Microgrid powers ahead with embedded network plan


A subsidiary of energy services provider The Green Guys Group, Microgrid revealed on Friday it is nearing the launch of its inaugural solar PV microgrid embedded network but the Sydney-based company opted not to provide specifics, other than to identify that the site is within New South Wales.

Microgrid has in the first instance targeted established shopping centres for its embedded networks and general manager Alan Waller told pv magazine the company has agreements which are well advanced with several property owners.

“We’ve got a portfolio of sites which are going through the last stages of the explicit informed consent process,” he said.

“They are signed, sealed and delivered and we’ve reached all the regulatory consent processes and whatever else we’ve needed to reach so the next step is to install and kick them off.

“We’ll be stepping into that operational mode within the next couple of weeks.”

Microgrid will rent the roof space from the property owner. There they will install solar PV modules with the electricity generated to be distributed via an embedded network to the individual tenants and common areas.

Waller said Microgrid would install, own and maintain the equipment and there would be no up-front costs for the property owner or tenants.

“There are a few winners in that,” he said. “The shopping centre owner receives the rental for his roof space and we’re able to pump that solar generated through the matrix board and the network to all the tenancies so all the tenants benefit from solar-subsidised electricity.

“An associated benefit for both the owners are the green credentials which come from buying into renewable energies.”

Waller said Microgrid would initially focus on smaller shopping centres as it looks to establish itself as an embedded network operator (ENO).

“This coming year should see us with upwards of 10-15 embedded network sites and the pipeline lead for that is very strong indeed,” he said.

“We’re looking at existing shopping centres around the country in particular, and commercial office locations, where we are able to create an embedded network but also able to install certain size solar systems on the roof.

“We will go into a shopping centre and put anywhere from 100 to 300 kW on the top.

“Initially we’re talking about smaller suburban shopping centres. Anywhere between 20 and 50 tenancies and the solar profiles are perfect for us. There is not too much excess and what we can’t generate from the solar we top up by buying from the grid through a gate meter.”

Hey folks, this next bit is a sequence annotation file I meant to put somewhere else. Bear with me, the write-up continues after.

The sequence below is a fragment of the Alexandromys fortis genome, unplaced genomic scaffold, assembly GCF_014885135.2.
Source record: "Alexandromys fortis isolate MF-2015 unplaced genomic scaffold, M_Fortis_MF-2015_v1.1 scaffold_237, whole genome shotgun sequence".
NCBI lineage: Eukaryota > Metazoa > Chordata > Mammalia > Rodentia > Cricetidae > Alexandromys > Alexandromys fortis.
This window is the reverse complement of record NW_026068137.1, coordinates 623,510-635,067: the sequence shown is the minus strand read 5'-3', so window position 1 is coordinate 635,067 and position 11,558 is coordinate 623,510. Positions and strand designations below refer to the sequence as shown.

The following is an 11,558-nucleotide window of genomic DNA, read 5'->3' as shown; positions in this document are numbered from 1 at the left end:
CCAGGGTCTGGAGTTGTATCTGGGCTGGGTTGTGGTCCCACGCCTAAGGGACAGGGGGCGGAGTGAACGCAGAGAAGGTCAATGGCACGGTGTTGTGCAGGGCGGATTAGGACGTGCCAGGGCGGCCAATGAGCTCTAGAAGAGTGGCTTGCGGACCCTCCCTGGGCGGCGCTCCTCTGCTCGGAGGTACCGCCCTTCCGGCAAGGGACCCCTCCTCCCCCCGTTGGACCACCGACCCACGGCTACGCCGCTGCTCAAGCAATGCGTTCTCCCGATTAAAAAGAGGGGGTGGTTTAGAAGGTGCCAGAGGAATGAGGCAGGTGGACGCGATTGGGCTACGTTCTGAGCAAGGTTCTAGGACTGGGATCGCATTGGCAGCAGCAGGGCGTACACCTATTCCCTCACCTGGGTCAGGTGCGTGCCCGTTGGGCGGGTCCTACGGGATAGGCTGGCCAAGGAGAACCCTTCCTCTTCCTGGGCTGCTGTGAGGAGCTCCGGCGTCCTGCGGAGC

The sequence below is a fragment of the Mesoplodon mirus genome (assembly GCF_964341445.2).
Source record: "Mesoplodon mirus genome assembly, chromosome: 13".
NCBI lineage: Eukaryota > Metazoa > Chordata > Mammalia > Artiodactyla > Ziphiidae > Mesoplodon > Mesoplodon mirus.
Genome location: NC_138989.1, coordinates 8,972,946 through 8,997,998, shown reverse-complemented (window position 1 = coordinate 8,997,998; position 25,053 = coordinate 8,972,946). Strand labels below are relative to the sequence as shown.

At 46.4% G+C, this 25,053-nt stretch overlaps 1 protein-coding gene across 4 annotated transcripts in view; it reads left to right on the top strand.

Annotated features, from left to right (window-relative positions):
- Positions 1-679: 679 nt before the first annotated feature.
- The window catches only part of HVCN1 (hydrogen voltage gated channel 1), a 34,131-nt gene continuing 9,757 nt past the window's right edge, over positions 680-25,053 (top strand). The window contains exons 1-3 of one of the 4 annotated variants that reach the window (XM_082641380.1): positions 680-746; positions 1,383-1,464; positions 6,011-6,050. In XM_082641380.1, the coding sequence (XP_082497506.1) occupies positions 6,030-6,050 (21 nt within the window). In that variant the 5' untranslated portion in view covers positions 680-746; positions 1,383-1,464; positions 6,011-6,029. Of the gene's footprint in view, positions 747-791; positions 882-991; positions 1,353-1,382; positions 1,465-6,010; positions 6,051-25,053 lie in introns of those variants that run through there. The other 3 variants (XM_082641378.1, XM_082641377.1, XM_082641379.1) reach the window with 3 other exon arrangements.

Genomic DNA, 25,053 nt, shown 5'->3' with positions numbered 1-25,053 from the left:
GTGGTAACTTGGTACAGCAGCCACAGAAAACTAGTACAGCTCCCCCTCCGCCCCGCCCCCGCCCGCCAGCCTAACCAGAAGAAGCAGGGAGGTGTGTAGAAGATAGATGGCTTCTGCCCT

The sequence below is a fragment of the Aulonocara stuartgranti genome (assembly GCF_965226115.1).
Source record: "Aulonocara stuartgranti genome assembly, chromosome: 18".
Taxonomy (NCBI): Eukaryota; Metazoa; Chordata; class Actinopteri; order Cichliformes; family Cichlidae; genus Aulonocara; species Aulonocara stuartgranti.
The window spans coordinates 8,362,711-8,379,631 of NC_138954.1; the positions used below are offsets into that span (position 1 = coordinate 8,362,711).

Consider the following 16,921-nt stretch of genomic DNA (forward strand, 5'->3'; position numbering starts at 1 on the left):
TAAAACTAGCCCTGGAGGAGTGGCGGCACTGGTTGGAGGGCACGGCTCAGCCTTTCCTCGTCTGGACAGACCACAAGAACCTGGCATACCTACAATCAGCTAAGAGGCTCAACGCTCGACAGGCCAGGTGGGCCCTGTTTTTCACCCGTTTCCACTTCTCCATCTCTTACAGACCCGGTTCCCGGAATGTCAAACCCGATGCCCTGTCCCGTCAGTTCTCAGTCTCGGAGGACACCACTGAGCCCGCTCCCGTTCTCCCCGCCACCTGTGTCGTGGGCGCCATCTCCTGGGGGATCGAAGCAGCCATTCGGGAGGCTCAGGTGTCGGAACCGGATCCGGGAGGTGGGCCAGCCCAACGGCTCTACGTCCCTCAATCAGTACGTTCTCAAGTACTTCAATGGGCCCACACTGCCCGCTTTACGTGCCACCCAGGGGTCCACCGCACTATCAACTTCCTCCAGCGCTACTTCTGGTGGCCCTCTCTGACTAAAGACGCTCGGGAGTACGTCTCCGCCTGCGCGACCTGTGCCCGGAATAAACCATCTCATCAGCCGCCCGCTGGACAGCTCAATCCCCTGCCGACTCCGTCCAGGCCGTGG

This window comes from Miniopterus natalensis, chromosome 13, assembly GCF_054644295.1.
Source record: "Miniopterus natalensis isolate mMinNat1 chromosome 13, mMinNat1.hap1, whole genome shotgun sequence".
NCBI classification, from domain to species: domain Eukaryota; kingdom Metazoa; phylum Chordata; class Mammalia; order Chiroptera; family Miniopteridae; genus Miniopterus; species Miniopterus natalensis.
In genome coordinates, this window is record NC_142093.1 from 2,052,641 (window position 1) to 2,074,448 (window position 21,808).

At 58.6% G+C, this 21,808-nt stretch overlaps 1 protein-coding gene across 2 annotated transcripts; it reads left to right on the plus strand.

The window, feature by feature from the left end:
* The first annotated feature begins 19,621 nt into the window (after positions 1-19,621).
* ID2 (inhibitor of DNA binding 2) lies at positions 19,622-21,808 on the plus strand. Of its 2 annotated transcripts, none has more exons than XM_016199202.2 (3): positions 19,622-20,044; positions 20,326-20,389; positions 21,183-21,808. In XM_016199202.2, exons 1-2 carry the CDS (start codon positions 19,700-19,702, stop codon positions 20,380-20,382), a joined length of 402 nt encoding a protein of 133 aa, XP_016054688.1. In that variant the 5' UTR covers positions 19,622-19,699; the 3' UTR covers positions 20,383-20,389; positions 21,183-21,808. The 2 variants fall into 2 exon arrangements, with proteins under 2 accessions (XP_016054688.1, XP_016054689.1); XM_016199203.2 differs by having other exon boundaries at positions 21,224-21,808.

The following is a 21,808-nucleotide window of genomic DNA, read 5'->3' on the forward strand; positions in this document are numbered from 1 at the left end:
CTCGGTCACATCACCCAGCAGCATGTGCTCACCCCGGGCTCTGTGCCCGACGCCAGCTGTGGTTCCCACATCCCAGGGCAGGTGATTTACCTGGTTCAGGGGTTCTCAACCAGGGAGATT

Waller has been a part of the embedded network industry since 2004. In recent years was part of Energy Australia’s push into the sector before moving to Frasers Property where he helped establish its embedded network operation.

When The Green Guys Group launched Microgrid Power in late 2019, Waller was part of the plan. Since then he has been kept busy “putting it all together and going through the authorisation process”.

That process is now complete with the Australian Energy Regulator (AER) recently signing off on Microgrid’s electricity retailer authorisation application.

Change is coming

While that authorisation is not essential for operation, with ENOs able to act with the required exemptions, Waller said it was a case of staying ahead of the curve with regulators looking to “tighten up” the industry.

“The AEMC (Australian Energy Market Commission) is going through a process to further regulate the industry,” he said.

“What they are intending to do, and are working towards, is a rule change whereby they will want all embedded network operators such us ourselves and all the other guys to hold a retail licence rather than be exempt operators.

“They feel that is going to make them a lot more accountable and they’ll be able to standardise the industry.”

Waller however suggested the process could have detrimental impacts on some operators.

“It’s not a cheap or easy process to go through so a lot of the smaller operators will think twice about whether they want to do it or if they want to continue on at all,” he said. “But, I think this tidy up is well overdue.”

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